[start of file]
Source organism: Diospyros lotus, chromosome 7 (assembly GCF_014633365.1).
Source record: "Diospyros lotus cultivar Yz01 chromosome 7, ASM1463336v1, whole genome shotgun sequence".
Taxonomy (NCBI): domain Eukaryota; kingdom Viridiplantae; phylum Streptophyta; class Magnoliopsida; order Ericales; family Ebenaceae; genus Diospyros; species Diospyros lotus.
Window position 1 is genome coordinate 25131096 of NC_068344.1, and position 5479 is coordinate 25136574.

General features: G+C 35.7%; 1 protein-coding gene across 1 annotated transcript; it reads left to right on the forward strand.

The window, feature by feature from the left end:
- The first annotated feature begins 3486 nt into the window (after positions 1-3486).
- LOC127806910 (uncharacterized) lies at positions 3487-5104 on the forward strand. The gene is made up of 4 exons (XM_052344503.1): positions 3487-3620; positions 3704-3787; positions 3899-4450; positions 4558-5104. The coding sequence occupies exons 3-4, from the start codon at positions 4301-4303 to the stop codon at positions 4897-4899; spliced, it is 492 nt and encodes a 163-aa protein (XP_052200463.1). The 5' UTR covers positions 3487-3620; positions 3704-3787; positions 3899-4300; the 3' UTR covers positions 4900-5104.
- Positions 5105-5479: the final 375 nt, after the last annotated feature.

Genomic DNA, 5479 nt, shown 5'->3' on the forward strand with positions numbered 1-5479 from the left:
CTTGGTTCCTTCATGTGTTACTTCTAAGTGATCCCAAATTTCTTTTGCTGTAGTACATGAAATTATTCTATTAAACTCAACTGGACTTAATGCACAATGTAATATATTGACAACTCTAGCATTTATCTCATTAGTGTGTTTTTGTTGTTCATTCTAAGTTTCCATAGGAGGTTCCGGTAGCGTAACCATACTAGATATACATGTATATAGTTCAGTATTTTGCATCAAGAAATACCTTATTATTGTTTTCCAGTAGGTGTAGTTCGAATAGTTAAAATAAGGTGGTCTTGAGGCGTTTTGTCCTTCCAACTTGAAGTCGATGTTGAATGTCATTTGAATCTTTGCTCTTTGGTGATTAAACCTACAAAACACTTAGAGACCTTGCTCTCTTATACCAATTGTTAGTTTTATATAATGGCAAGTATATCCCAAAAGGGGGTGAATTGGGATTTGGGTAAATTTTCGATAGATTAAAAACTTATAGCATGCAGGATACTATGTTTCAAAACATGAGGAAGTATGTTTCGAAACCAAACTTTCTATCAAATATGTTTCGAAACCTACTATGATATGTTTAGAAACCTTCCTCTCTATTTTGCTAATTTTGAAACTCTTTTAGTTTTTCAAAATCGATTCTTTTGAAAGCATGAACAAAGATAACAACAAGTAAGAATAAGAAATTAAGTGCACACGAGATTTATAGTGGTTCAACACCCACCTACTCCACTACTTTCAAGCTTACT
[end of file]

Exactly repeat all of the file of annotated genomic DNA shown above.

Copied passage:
Source organism: Diospyros lotus, chromosome 7 (assembly GCF_014633365.1).
Source record: "Diospyros lotus cultivar Yz01 chromosome 7, ASM1463336v1, whole genome shotgun sequence".
Taxonomy (NCBI): domain Eukaryota; kingdom Viridiplantae; phylum Streptophyta; class Magnoliopsida; order Ericales; family Ebenaceae; genus Diospyros; species Diospyros lotus.
Window position 1 is genome coordinate 25131096 of NC_068344.1, and position 5479 is coordinate 25136574.

General features: G+C 35.7%; 1 protein-coding gene across 1 annotated transcript; it reads left to right on the forward strand.

The window, feature by feature from the left end:
- The first annotated feature begins 3486 nt into the window (after positions 1-3486).
- LOC127806910 (uncharacterized) lies at positions 3487-5104 on the forward strand. The gene is made up of 4 exons (XM_052344503.1): positions 3487-3620; positions 3704-3787; positions 3899-4450; positions 4558-5104. The coding sequence occupies exons 3-4, from the start codon at positions 4301-4303 to the stop codon at positions 4897-4899; spliced, it is 492 nt and encodes a 163-aa protein (XP_052200463.1). The 5' UTR covers positions 3487-3620; positions 3704-3787; positions 3899-4300; the 3' UTR covers positions 4900-5104.
- Positions 5105-5479: the final 375 nt, after the last annotated feature.

Genomic DNA, 5479 nt, shown 5'->3' on the forward strand with positions numbered 1-5479 from the left:
CTTGGTTCCTTCATGTGTTACTTCTAAGTGATCCCAAATTTCTTTTGCTGTAGTACATGAAATTATTCTATTAAACTCAACTGGACTTAATGCACAATGTAATATATTGACAACTCTAGCATTTATCTCATTAGTGTGTTTTTGTTGTTCATTCTAAGTTTCCATAGGAGGTTCCGGTAGCGTAACCATACTAGATATACATGTATATAGTTCAGTATTTTGCATCAAGAAATACCTTATTATTGTTTTCCAGTAGGTGTAGTTCGAATAGTTAAAATAAGGTGGTCTTGAGGCGTTTTGTCCTTCCAACTTGAAGTCGATGTTGAATGTCATTTGAATCTTTGCTCTTTGGTGATTAAACCTACAAAACACTTAGAGACCTTGCTCTCTTATACCAATTGTTAGTTTTATATAATGGCAAGTATATCCCAAAAGGGGGTGAATTGGGATTTGGGTAAATTTTCGATAGATTAAAAACTTATAGCATGCAGGATACTATGTTTCAAAACATGAGGAAGTATGTTTCGAAACCAAACTTTCTATCAAATATGTTTCGAAACCTACTATGATATGTTTAGAAACCTTCCTCTCTATTTTGCTAATTTTGAAACTCTTTTAGTTTTTCAAAATCGATTCTTTTGAAAGCATGAACAAAGATAACAACAAGTAAGAATAAGAAATTAAGTGCACACGAGATTTATAGTGGTTCAACACCCACCTACTCCACTACTTTCAAGCTTACT